Lessening very long sentences for those arrested for possession of drugs is not the most popular cause to take on. Yes, community groups like mine had taken it up, but it’s very uphill convincing state legislators and Governors who most fear the charge that they are “soft on crime”.
The unlikely but real champion in the fight to repeal long mandatory minimum sentences was Chief Justice Ralph Gants.
At a packed State House hearing on criminal justice legislation on June 9, 2015, Chief Justice Gants got up and said this and more.
"There are at least three reasons why the Legislature needs to abolish mandatory minimum sentences: racial justice, justice reinvestment, and fairness in sentencing. Let me begin with racial justice: mandatory minimum sentences have a disparate impact on persons of color. I can spare you a thousand words by turning your attention to Exhibit 1. That chart shows that in 2013, 44% of all persons convicted of drug offenses were persons of color, but 75% of all persons convicted of drug offenses with mandatory minimum sentences were persons of color. This remarkable 31% differential is not a one year phenomenon; it is the same differential as in 2002. And the differential during this twelve year period never fell below 20%. Given the durability of this racially disparate treatment over time, there is no reason to believe that the past will not be prologue. If you do not abolish minimum mandatory sentences for drug offenses, you must accept the tragic fact that this disparate treatment of persons of color will be allowed to continue."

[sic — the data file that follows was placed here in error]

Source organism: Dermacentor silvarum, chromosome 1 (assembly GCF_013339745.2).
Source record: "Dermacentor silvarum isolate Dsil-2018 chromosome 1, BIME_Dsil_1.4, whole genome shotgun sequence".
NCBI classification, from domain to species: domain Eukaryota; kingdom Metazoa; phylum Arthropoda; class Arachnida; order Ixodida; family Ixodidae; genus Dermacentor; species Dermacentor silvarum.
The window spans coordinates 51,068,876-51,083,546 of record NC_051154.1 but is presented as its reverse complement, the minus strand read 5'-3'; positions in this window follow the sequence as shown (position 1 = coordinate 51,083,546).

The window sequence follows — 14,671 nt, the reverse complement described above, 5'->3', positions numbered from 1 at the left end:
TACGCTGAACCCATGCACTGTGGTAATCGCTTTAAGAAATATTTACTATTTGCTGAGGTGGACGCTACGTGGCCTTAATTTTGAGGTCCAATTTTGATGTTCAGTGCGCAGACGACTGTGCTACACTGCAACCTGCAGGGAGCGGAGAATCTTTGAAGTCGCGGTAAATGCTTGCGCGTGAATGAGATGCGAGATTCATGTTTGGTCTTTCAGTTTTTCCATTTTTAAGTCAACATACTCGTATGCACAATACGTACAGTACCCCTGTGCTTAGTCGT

He was immediately attacked following his testimony by almost all the District Attorneys in the state coming forward to spend an hour testifying for why these mandatory minimums should be kept in place. And they kept on attacking him in the media.
One of these mandatory minimums caught anyone who sold drugs within 1000 feet of a school with such an automatic long sentence. It could have been reasonable to penalize sales to teens. But this punitive law covered any drug sales to adults near a school, even sales at midnight when no youth were around, even sales that took place 6 blocks or a 1000 feet from a school. This was the War on Drugs.
The biggest driver of mass incarceration were these long mandatory minimum sentences on drug charges. And the disproportionate sufferers of these sentences were people of color. That’s it.
Chief Justice Gants kept speaking out on this despite the attacks.
I am an organizer in a group called Massachusetts Communities Action Network and we were one of the Steering Committee members of the Jobs Not Jails Coalition that took on this criminal justice reform campaign. We put Justice Gants’s statement on fliers, fact sheets, letters to legislators, and quoted them in meetings with legislators. They may not of believed us, but it was very hard to disregard a Chief Justice, let alone one who had the data to back it up.
Whether or not to repeal any of these mandatory minimums was the most contentious issue up for a decision. Not all were repealed but five of these mandatory minimums on different drugs were repealed. It meant less people went to prison for a long a time and it meant more people ended up getting referred to treatment instead of prison. And it was a measure of racial justice.
I’ve been at it for 50 years as a community organizer in Massachusetts, but I have never seen a Chief Justice step out his lane to prophetically challenge such injustices. It just isn’t done. The very powerful, and he was a powerful person as Chief Justice, just don’t take such risks very often. So we will miss him a lot. I would humbly ask other powerful politicians and corporate leaders to take a moment and sit down and think about some risks they can take to change the story when we have so many people hurting with lives of pain and despair.
Lew Finfer is the Co-Director of the Massachusetts Communities Action Network.